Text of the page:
Your city’s being attacked by gigantic alien monsters, so you leap into your own 120-metre high mech and go out to do battle. Cool.
It all began in the 1950s with Inoshiro Honda’s Gojira (Godzilla) – a 120-metre tall reptile with radioactive breath – and has been a staple ever since.
Just one problem. It won’t work. Yup, I’m on my hobby horse again. You all think I’m a humble historian and writer with 50 books under my belt. True, and I’ll be on to writing from the next post.
But my other enthusiasm’s science, especially physics. And Hollywood movies…don’t…
In Pacific Rim, the mech issue was controllabilty. Actually the problem is scalability. When you scale an object the mass goes up by a power of three. That’s why horses have skinny legs compared to elephants.
The average Kiwi bloke is 1.77 metres tall and drinks beer. Scale our statistically average beer-drinker up to 120 metres (a factor of 67.79) and you’ll be scaling mass by 311,619. Sure, our mech’s going to be made of carbon fibre and titanium (or something) – but you get the idea.
Mass brings other issues into play too – inertia, momentum and kinetic energy. You can swing your legs and arms pretty easily. But with 311,619 times the mass it’s a different story – and more than just by that figure. The physics are clear:
Momentum – this is linear, sure – it’s MV (mass times velocity)
Kinetic energy – (the energy contained in a moving object) isn’t linear at all – is ½ MV <exp>2. The killer is the exponent.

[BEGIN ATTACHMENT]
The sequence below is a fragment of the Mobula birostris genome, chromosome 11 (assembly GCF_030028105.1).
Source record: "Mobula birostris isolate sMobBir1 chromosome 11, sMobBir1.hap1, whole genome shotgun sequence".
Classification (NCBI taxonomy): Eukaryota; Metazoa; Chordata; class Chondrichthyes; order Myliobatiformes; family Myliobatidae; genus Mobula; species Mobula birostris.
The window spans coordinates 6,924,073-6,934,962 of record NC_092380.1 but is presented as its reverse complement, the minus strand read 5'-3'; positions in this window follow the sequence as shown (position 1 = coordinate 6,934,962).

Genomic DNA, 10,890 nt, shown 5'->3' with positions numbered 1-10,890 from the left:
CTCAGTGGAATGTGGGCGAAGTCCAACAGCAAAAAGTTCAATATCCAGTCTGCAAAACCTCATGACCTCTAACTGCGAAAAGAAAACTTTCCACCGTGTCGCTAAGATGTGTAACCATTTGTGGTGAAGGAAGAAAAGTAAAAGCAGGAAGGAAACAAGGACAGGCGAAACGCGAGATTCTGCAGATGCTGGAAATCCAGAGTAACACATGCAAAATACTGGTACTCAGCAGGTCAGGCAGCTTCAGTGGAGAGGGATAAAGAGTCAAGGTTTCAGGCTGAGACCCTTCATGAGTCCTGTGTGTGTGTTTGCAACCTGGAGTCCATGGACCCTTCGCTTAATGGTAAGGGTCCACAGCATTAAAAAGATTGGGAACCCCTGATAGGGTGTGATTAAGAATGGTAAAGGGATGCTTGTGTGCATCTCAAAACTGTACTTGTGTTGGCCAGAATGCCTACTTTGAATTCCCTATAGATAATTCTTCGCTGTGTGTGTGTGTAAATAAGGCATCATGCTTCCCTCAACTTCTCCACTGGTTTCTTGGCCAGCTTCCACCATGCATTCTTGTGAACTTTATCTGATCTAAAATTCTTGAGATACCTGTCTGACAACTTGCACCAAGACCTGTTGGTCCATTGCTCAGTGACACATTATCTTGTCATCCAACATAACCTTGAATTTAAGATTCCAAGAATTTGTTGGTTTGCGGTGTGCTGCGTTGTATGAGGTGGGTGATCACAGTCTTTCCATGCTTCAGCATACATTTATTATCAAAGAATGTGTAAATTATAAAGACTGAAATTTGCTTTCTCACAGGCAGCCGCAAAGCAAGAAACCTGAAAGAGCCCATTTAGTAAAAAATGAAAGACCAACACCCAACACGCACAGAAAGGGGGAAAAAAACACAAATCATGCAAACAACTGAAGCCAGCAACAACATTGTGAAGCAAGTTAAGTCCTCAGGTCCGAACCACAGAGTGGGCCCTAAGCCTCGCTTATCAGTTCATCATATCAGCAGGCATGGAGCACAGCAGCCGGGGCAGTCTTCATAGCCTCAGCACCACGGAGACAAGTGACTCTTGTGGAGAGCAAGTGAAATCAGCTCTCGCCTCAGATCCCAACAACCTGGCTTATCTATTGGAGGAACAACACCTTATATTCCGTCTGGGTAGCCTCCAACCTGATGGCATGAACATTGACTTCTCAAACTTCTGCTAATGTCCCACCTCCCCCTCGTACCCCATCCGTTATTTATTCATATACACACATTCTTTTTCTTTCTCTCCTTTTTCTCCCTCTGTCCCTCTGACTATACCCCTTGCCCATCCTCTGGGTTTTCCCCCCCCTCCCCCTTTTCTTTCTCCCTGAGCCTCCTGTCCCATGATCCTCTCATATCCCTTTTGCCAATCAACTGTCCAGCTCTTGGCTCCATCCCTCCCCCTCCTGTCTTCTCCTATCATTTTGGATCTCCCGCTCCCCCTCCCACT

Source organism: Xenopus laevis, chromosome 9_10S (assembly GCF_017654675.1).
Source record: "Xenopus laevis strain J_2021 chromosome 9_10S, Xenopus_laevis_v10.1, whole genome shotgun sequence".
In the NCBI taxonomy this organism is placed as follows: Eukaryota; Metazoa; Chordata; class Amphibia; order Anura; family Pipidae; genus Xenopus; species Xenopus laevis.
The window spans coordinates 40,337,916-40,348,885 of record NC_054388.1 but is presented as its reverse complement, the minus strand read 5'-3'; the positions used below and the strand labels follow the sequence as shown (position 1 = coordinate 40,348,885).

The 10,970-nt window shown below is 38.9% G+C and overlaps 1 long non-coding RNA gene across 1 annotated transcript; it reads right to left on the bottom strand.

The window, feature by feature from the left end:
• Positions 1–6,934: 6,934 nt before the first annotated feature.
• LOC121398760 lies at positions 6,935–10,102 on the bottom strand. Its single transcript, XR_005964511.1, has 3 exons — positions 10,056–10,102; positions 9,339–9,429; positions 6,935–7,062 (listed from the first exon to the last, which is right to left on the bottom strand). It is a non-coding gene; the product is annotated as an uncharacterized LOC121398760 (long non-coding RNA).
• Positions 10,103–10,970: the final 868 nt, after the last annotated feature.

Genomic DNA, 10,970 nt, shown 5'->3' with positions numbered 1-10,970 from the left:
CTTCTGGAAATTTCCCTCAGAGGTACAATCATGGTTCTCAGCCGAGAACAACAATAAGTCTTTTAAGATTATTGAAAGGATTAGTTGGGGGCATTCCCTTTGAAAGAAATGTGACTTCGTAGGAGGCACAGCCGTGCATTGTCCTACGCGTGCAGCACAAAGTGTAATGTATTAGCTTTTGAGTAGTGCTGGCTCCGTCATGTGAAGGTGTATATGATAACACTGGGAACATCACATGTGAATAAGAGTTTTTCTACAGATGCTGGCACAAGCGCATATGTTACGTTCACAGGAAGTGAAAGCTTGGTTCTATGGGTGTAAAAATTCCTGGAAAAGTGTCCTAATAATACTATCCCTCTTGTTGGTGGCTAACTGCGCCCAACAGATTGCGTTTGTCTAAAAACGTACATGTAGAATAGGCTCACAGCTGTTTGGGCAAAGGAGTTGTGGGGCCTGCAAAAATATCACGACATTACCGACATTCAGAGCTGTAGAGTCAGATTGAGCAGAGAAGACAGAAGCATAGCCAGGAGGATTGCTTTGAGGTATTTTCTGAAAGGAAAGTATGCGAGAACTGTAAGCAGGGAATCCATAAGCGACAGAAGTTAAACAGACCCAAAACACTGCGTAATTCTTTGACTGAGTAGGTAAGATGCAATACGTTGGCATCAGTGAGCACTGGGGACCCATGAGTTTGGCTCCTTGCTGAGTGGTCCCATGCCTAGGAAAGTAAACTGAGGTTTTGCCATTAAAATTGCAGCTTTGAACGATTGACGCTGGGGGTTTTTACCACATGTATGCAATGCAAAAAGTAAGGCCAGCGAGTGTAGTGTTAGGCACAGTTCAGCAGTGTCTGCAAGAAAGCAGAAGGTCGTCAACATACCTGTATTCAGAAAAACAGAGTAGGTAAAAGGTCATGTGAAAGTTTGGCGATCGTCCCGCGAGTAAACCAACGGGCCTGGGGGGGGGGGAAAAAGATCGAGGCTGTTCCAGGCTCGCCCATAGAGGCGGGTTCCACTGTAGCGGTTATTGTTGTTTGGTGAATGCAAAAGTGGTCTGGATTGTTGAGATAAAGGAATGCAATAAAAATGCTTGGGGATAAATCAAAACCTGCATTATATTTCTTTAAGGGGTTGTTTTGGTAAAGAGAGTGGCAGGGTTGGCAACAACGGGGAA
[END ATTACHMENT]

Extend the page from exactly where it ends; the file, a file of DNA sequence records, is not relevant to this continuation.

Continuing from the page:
Moment of rotational inertia (the energy needed to START an object moving, assuming you’re rotating the leg about a pivot in the hip) – also not linear, it’s I = mr <exp>2 – yup, that annoying factorial again, and this time the product isn’t even halved.
See how fast a hummingbird flaps its wings? No. I can’t either. Compare that with an elephant – they can’t flick those legs with the instant acceleration of a hummingbird’s wings.
There is no way you’ll get snappy high-speed mech punches or sprints – well, you could, but the energy requirements and tensile strength of the materials you’d need are huge, and the leverage needed means your mech, design-wise, wouldn’t be a scaled up Kiwi beer drinker at all (actually, this might be a good thing – think of the beer you’d save).
So that’s the physics. Mechs are cool. But they won’t work. Not if they’re shaped like humans. Because – as Sir Isaac Newton tells us – we don’t scale.
So is there a way of creating an exciting super-mech? Sure is…and – well, how can I put it? The mech I have in mind would trash the shiny metal ass of anything in Pacific Rim. Or anything else.
Copyright © Matthew Wright 2013
Coming up next: Serious stuff (promise) – sixty second writing tips, tips for National Novel Writing Month, and ‘Write It Now ‘ – a regular exploration of everything about writing.